In October 2002, Goodrich acquired TRW Aeronautical Systems, this division was mainly the former Lucas Aerospace activity, mostly based in the UK and France.
On July 26, 2012, United Technologies Corporation purchased Goodrich. Unsold divisions of Hamilton Sundstrand and Goodrich were then merged to create UTC Aerospace Systems. Rocketdyne, Hamilton Sundstrand's industrial pumps and compressors operations, Clipper Windpower, and UTC Power (United Technologies' fuel-cell business) would be sold off to raise cash for the deal. 
On October 16, 2012, United Technologies Corporation secured an agreement to sell the Power Systems division of Goodrich (Twinsburg Ohio, Pitstone Green Buckinghamshire) to Safran for $400 million. The sale of this business unit was a condition that the Chinese competition regulators set in approving UTC's purchase of Goodrich. The Power Systems division had to be divested by the 16th December 2012 
Actuation and landing systemsEdit
- Actuation systems
- Aircraft wheels and brakes
- Aviation technical services
- Landing gear
- Engine components
- Sensors and Integrated systems
- Engine control and electrical power systems
- ISR (intelligence, surveillance, and reconnaissance) systems
Nacelles and interior systemsEdit
- Customer services
- Boeing 737
- Boeing 747-400
- Boeing 757-200
- Boeing 767
- Boeing 777
- Boeing 787
- Airbus A320 series
- Airbus A330/A340
- Airbus A350XWB
- Airbus A380
- Cessna Citation
- Bombardier Global Express
- Bombardier Dash-8 Q400
- Canadair Regional Jet
- Lear Jet
- Handley Page Jetstream
- AgustaWestland AW139 helicopter (electronic ice protection system)
- Embraer 170
- Embraer 190
- Piaggio P180
- Embraer KC-390
- Airbus A400M (Electrical power generation, flaps, transmission ice detection sensors)
- F-14 Tomcat
- F-15 Eagle (radome erosion boot)
- F-16 Fighting Falcon (nosewheel)
- S-3 Viking
- P-3 Orion
- C-141 Starlifter
- C-5 Galaxy
- B-52 Stratofortress
- F-111 Aardvark
- F-117 Nighthawk
- A-6 Intruder
- CH-46 Sea Knight (wheels or rotor brakes)
- CH-47 Chinook (wheels or rotor brakes)
- CH-53 Sea Stallion (wheels or rotor brakes)
- V-22 Osprey (wheels or rotor brakes)
- Harrier Jump Jet - all versions (hydromechanical fuel systems)
- SEPECAT Jaguar - all versions (hydromechanical fuel systems)
- Space Shuttles (wheels and brakes; tire business sold to Michelin in 1988)
- Panavia Tornado - all versions (engine controls, high lift control unit, flap and slat actuation, nozzle control)
On Feb 24, 2004, Goodrich restated its fourth-quarter and full-year earnings results for 2003 after Pratt & Whitney notified the company that it was drastically cutting its order for engine casing components.
- Benjamin S. Garvey - worked for B.F. Goodrich and Pennsalt Chemicals Corporation. Dr. Garvey developed the "10 Gram Evaluation Process."
- William C. Geer - pioneer in studying rubber ageing, and developer of early aircraft de-icing systems, vice-president at B. F. Goodrich
- David Grylls, Chula Vista, California, Olympic Silver Medal Winning Cyclist
- Frank Herzegh, inventor of the tubeless tire
- Samuel E. Horne, Jr. - Goodrich chemist who first polymerized synthetic polyisoprene using Ziegler catalyst
- Arthur E. Juve - B. F. Goodrich Director of Technology who developed oil-resistant rubber compositions, lab tests for tire treads, and improvements in manufacture of rubber products and the processing of synthetic rubber
- Virgil A. Martin, Los Angeles, California, City Council member (1927–31)
- George Oenslager - chemist known for pioneering vulcanization accelerator chemistry
- John D. Ong, CEO (1979-1996) and U.S. Ambassador to Norway (2002-2005)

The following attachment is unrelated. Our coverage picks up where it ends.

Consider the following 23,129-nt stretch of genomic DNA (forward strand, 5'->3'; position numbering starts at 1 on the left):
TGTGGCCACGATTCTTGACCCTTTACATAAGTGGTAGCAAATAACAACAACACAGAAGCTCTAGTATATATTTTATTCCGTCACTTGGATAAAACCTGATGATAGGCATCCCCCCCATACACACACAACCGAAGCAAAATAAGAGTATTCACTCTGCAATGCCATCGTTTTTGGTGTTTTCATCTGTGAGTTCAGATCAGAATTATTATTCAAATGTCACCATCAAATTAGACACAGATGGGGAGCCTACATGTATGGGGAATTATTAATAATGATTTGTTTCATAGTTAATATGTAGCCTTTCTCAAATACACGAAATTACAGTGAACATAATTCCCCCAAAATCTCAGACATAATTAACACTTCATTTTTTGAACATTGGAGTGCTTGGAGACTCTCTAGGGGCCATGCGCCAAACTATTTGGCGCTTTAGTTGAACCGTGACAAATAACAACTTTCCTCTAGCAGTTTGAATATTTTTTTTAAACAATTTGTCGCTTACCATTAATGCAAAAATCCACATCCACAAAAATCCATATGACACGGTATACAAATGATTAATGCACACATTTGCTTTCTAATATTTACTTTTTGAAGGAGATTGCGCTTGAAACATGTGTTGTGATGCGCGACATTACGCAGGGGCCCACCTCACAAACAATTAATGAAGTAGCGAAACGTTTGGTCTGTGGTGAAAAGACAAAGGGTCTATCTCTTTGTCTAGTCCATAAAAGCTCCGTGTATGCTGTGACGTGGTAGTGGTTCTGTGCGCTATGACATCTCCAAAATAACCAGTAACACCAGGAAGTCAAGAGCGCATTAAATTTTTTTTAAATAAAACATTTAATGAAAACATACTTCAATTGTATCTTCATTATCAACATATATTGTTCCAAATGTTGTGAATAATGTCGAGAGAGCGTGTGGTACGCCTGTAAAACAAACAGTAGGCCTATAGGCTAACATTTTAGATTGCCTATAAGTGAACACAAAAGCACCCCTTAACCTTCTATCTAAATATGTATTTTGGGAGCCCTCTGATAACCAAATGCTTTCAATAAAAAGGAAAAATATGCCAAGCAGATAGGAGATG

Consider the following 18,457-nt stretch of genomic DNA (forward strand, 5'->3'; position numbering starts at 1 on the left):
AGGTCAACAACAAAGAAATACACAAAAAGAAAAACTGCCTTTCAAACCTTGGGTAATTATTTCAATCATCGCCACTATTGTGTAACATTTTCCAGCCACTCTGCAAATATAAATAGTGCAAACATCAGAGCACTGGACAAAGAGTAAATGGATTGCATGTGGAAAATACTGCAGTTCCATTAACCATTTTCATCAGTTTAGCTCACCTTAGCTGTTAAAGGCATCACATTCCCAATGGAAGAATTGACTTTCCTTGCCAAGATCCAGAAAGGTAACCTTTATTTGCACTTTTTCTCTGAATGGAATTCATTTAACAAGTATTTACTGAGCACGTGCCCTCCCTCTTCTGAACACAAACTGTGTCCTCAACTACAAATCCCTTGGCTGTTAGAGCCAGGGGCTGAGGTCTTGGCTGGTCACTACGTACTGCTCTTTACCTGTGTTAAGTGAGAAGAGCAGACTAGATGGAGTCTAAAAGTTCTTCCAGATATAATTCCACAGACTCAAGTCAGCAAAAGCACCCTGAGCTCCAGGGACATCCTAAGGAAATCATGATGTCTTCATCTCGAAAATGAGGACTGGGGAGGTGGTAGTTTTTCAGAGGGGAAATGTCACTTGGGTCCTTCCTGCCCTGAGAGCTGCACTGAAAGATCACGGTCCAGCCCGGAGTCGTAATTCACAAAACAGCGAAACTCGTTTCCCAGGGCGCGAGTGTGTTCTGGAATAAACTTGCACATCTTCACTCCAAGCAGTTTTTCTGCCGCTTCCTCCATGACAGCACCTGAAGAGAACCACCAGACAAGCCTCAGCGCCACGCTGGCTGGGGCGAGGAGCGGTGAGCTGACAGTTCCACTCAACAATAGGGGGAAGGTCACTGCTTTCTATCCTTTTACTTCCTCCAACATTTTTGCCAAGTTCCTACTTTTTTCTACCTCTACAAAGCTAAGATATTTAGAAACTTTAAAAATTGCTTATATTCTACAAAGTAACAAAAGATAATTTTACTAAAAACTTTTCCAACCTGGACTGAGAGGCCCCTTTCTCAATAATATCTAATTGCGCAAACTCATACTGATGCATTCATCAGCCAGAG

- Waldo L. Semon - early developer of synthetic rubber, in particular Ameripol for B. F. Goodrich.
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- Filmmaker documents the impact of Hood Rubber on Watertown's Armenian history Archived 2012-11-09 at the Wayback Machine., Jen Thomas, Wicked Local Watertown, 7 January 2007 (retrieved 8 September 2010)
- Webshots. "Webshots - California Sea Lions, Ano Nuevo Island, California". webshots.com. Retrieved 3 September 2015.
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- COMPANY NEWS; Goodrich to Sell Complex in Akron, AP, New York Times, February 18, 1988
- Company News; Goodrich Outlook, REUTERS, New York Times Archive, Published: June 24, 1988
- COMPANY NEWS; Goodrich Gains In Uniroyal Sale, REUTERS, New York Times Archive, May 3, 1990
- Uniroyal Goodrich Tire Co reports earnings for Qtr to March 31, New York Times Archive, Published: April 25, 1989
- FINANCE/NEW ISSUES; Uniroyal Goodrich Sets 2-Part Offer, New York Times Archive, June 17, 1988
- Uniroyal Goodrich Tire reports earnings for Qtr to Dec 31, New York Times Archive, Published: February 23, 1990
- INSIDE, New York Times, Published: September 23, 1989
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- "Goodrich in Deal To Add Coltec". New York Times. November 24, 1998. pp. C12. Retrieved September 12, 2009.
- Hopkins, Stella (September 22, 1999). "B.F. Goodrich: No Layoffs Ahead". Charlotte Observer.
- "The 21st Century". Retrieved September 12, 2009.[permanent dead link]
- "Business briefs". Retrieved 2010-11-10.
- "Goodrich to Acquire TRW Aeronautical Systems". 18 June 2002. Archived from the original on 21 February 2013. Retrieved 12 October 2012.
- "UTC To Acquire Goodrich For $18.4 B". Retrieved 2010-10-12.
- "United Technologies buying Goodrich in $18.5B deal". USA Today. Retrieved 2010-10-12.
- "United Tech beats Street, closes Goodrich deal". Reuters. Retrieved 2012-07-12.
- "United Tech secures Power Systems divestment deal". utc. Archived from the original on 2013-02-05. Retrieved 2012-12-07.
- "Goodrich Restates Earnings for 2003".
- Hall, Carl William. A Biographical Dictionary of People in Engineering: From the Earliest Records Until 2000. ISBN 9781557534590. Retrieved 15 August 2017.
- Blackford, Mansel G. and K. Austin Kerr. B. F. Goodrich: Tradition and Transformation, 1870–1995; (Ohio State University Press, 1996); ISBN 0-8142-0696-4.
- Blackford, Mansel G. "B. F. Goodrich Becomes a Multinational Corporation, 1910-1929," Essays in Economic & Business History (1996), Vol. 14, pp 365–373.